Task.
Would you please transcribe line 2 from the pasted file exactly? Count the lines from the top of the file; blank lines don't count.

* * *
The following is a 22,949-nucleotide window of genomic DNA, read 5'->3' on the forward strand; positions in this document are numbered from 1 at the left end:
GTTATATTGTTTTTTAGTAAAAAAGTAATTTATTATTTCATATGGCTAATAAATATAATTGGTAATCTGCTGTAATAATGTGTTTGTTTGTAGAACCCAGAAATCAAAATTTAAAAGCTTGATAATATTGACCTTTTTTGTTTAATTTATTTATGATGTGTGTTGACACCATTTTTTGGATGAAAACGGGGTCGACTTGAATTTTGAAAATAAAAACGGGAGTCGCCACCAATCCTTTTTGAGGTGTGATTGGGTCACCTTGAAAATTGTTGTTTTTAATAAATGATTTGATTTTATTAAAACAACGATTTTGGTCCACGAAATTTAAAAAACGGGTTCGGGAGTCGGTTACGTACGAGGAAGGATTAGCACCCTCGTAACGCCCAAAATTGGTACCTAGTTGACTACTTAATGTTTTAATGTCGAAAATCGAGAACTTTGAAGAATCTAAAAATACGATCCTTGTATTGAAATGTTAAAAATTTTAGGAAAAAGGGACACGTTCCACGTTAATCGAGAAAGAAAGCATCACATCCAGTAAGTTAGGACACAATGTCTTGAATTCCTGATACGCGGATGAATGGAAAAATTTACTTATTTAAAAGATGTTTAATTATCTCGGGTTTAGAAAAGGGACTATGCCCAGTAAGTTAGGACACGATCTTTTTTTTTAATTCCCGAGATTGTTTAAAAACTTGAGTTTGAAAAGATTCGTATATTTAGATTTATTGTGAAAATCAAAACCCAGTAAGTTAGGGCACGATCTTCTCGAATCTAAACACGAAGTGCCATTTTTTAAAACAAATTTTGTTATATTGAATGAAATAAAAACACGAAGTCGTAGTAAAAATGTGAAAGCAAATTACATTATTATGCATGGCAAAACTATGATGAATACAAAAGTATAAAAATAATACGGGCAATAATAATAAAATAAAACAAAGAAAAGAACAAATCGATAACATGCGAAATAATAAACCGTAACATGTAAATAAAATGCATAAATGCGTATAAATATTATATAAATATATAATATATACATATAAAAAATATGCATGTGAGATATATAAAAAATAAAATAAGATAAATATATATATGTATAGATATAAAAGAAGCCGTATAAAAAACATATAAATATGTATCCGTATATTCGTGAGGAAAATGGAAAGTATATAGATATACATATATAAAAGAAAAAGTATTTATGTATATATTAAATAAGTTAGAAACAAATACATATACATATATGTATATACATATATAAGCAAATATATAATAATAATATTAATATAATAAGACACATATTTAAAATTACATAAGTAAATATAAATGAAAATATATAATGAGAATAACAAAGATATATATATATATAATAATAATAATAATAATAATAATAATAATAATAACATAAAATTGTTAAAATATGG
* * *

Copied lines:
GTTATATTGTTTTTTAGTAAAAAAGTAATTTATTATTTCATATGGCTAATAAATATAATTGGTAATCTGCTGTAATAATGTGTTTGTTTGTAGAACCCAGAAATCAAAATTTAAAAGCTTGATAATATTGACCTTTTTTGTTTAATTTATTTATGATGTGTGTTGACACCATTTTTTGGATGAAAACGGGGTCGACTTGAATTTTGAAAATAAAAACGGGAGTCGCCACCAATCCTTTTTGAGGTGTGATTGGGTCACCTTGAAAATTGTTGTTTTTAATAAATGATTTGATTTTATTAAAACAACGATTTTGGTCCACGAAATTTAAAAAACGGGTTCGGGAGTCGGTTACGTACGAGGAAGGATTAGCACCCTCGTAACGCCCAAAATTGGTACCTAGTTGACTACTTAATGTTTTAATGTCGAAAATCGAGAACTTTGAAGAATCTAAAAATACGATCCTTGTATTGAAATGTTAAAAATTTTAGGAAAAAGGGACACGTTCCACGTTAATCGAGAAAGAAAGCATCACATCCAGTAAGTTAGGACACAATGTCTTGAATTCCTGATACGCGGATGAATGGAAAAATTTACTTATTTAAAAGATGTTTAATTATCTCGGGTTTAGAAAAGGGACTATGCCCAGTAAGTTAGGACACGATCTTTTTTTTTAATTCCCGAGATTGTTTAAAAACTTGAGTTTGAAAAGATTCGTATATTTAGATTTATTGTGAAAATCAAAACCCAGTAAGTTAGGGCACGATCTTCTCGAATCTAAACACGAAGTGCCATTTTTTAAAACAAATTTTGTTATATTGAATGAAATAAAAACACGAAGTCGTAGTAAAAATGTGAAAGCAAATTACATTATTATGCATGGCAAAACTATGATGAATACAAAAGTATAAAAATAATACGGGCAATAATAATAAAATAAAACAAAGAAAAGAACAAATCGATAACATGCGAAATAATAAACCGTAACATGTAAATAAAATGCATAAATGCGTATAAATATTATATAAATATATAATATATACATATAAAAAATATGCATGTGAGATATATAAAAAATAAAATAAGATAAATATATATATGTATAGATATAAAAGAAGCCGTATAAAAAACATATAAATATGTATCCGTATATTCGTGAGGAAAATGGAAAGTATATAGATATACATATATAAAAGAAAAAGTATTTATGTATATATTAAATAAGTTAGAAACAAATACATATACATATATGTATATACATATATAAGCAAATATATAATAATAATATTAATATAATAAGACACATATTTAAAATTACATAAGTAAATATAAATGAAAATATATAATGAGAATAACAAAGATATATATATATATAATAATAATAATAATAATAATAATAATAATAATAACATAAAATTGTTAAAATATGG